I am a data junky. I love to know things. How things work. How things came to be. How things are made. I want to know. This is not a bad thing in general. Knowledge can be good when it enables us to move ourselves and those around us in positive directions. Knowledge can lift us out of the darkness of ignorance.
My problem is that I easily choose knowledge over understanding and information over people. If I am not carefully intentional, I can focus all my attention on collecting data and miss the importance of the moment. I am prone to see situations as opportunities to collect information instead of potential moments to connect with another person. I risk reducing the people around me to mere objects and my relationship with them to one of scientific curiosity.
In “The Dyer’s Hand”, poet W. H. Auden writes that in Shakespeare’s Othello, Iago has reduced Othello to an object, about which Iago knows only the scientific truth. Auden goes on to question the notion that the right to know is absolute and unlimited. He says, “We are quite prepared to admit that, while food and sex are good in themselves, an uncontrolled pursuit of either is not, but it is difficult for us to believe that intellectual curiosity is a desire like any other and to realize that correct knowledge and truth are not identical.”
This is my dilemma, that my curiosity is simultaneously a useful tool and a difficult master.
Knowledge, or information, just for the sake of knowing is problematic at best. At its worst, it is invasive, manipulative, and damaging. This is not only true when other people are concerned. It can also apply to my private and personal thoughts and motivations. The desire to know more can lead me to the false belief that I am somehow able to control my environment. My addict brain (and we all have one by the way) loves this idea and will grab hold and hang on. In this mental frame, I find myself rushing through life, missing the important and the nuanced.
The curse of knowledge is real. When we have acquired a significant amount of knowledge about something, it becomes very difficult for us to connect with people who don’t know. In 1990 a graduate student at Stanford University studied a game in which people had one of two roles. “Tappers” were asked to pick a well-known song, such as “Happy Birthday,” and tap out the rhythm on a table. “Listeners” were to guess the song. 120 songs were tapped out and the listeners only guessed three correctly. A success rate of merely 2.5%. However, when the tappers were asked to predict how accurate the listeners would be, they guessed 50%. The tappers thought they would get their message across 1 out of 2 times, but they were only hitting 1 out of 40.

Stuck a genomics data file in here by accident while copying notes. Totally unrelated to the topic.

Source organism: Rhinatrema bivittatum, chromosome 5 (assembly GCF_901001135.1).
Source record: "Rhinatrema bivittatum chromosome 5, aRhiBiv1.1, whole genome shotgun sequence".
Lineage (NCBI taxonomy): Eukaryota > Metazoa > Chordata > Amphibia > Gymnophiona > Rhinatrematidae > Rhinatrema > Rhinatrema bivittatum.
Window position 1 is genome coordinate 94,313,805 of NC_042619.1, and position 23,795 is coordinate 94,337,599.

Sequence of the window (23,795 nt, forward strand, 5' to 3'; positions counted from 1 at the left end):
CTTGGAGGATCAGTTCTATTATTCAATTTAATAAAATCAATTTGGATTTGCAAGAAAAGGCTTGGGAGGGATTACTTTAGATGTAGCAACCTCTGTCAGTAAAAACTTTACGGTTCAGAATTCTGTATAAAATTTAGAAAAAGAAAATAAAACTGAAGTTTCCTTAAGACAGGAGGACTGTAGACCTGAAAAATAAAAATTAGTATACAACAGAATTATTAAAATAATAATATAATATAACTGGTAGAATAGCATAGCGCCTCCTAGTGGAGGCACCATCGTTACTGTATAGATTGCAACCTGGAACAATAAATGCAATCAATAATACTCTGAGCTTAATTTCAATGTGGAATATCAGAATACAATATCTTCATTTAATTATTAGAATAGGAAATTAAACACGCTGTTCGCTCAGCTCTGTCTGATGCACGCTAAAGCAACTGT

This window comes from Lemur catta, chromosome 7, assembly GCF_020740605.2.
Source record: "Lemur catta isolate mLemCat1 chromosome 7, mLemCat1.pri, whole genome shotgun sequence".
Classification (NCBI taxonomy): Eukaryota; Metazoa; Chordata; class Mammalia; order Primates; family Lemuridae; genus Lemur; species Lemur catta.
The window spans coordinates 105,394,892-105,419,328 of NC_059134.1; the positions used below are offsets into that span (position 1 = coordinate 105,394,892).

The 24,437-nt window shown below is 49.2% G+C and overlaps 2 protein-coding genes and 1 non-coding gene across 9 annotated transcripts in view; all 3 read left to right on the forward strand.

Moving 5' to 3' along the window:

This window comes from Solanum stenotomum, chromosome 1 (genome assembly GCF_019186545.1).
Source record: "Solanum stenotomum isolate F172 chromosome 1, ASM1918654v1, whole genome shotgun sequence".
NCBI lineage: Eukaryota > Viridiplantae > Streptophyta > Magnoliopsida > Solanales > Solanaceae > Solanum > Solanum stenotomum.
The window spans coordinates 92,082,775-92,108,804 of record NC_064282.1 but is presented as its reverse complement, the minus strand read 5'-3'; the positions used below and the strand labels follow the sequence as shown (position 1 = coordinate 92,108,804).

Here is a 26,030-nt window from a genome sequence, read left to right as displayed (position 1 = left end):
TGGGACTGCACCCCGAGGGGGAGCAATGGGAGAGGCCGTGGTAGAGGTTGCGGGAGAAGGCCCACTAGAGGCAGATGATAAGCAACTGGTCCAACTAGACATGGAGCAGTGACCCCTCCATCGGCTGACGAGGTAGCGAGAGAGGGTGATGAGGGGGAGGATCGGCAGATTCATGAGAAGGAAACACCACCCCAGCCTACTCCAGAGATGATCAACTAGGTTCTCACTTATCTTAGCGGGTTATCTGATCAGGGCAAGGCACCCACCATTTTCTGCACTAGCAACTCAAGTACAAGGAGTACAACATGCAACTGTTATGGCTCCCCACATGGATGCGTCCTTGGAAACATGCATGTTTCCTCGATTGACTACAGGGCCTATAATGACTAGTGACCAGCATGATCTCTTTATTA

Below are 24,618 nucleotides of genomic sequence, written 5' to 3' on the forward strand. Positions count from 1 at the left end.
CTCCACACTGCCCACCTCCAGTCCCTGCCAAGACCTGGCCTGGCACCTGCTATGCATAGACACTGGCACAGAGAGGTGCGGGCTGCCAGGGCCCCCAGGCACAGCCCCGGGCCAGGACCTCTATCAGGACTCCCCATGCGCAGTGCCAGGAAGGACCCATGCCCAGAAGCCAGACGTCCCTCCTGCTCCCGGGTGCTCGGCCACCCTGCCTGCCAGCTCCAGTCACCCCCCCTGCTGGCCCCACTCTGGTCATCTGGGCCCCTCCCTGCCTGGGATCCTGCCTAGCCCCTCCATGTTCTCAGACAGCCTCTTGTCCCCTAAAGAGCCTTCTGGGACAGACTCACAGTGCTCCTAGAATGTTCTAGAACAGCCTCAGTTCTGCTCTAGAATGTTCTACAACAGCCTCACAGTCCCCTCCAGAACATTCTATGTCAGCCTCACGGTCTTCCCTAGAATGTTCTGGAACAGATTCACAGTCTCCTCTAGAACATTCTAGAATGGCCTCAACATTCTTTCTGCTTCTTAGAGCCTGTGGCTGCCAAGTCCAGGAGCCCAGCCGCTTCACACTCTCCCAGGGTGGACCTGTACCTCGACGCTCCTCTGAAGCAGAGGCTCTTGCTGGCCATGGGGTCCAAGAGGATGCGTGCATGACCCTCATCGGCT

As leaders, we often think we are clearly communicating our vision. We have been immersed in the logic and strategy and are very familiar with our ideas and terminology. However, others aren’t privy to all the data in our heads and the underlying meaning and what they hear is often opaque and unclear. To combat this “curse of knowledge” we can do a few simple things:
- Slow down. We have had time to become comfortable with the concepts we are trying to communicate. Like the tappers, we are tempted to believe everyone else will get it quickly and easily. However, as a listener, it can be very difficult to recognize the song that is being tapped out.
- Be a listener. Sometime the easiest way to make sure people are following along is to ask them what they think is being said. Asking isn’t enough though. We also must create an environment where it is safe to say, “I don’t understand” or “I don’t know.” If we talk all the time and never listen, we make our curse of knowledge everyone’s curse.
- Use concrete language. This helps correct the information imbalance. “Achieving customer delight” is vague and general. “Making customers our partners, anticipating their needs, and providing timely solutions” is concrete, actionable, and stickier.
A very wise man I admire says, “Things only move at the speed of relationship.” If I want progress and improvement in any area of my life, it is going to follow improvement in relationships. So how do I apply this to one-on-one interactions with the people I care about? It starts with a simple shift. Instead of asking, “What can I know?”, I need to ask, “What, at this moment, am I meant to know?”
I do not need to know everything about a person’s situation to demonstrate care and compassion. I do not need to know everything about someone’s plan to commit to do my best in support of them. I do not need to have all the answers before I get involved.
When I slow down and listen to others, then attempt to repeat to myself and them what I have heard in concrete terms, I become aware of what is really important, what I am meant to know. The environment we create when “knowing” is a path to relationship instead of an end to itself is one where it is safe to be known, and it is The Kimray Way.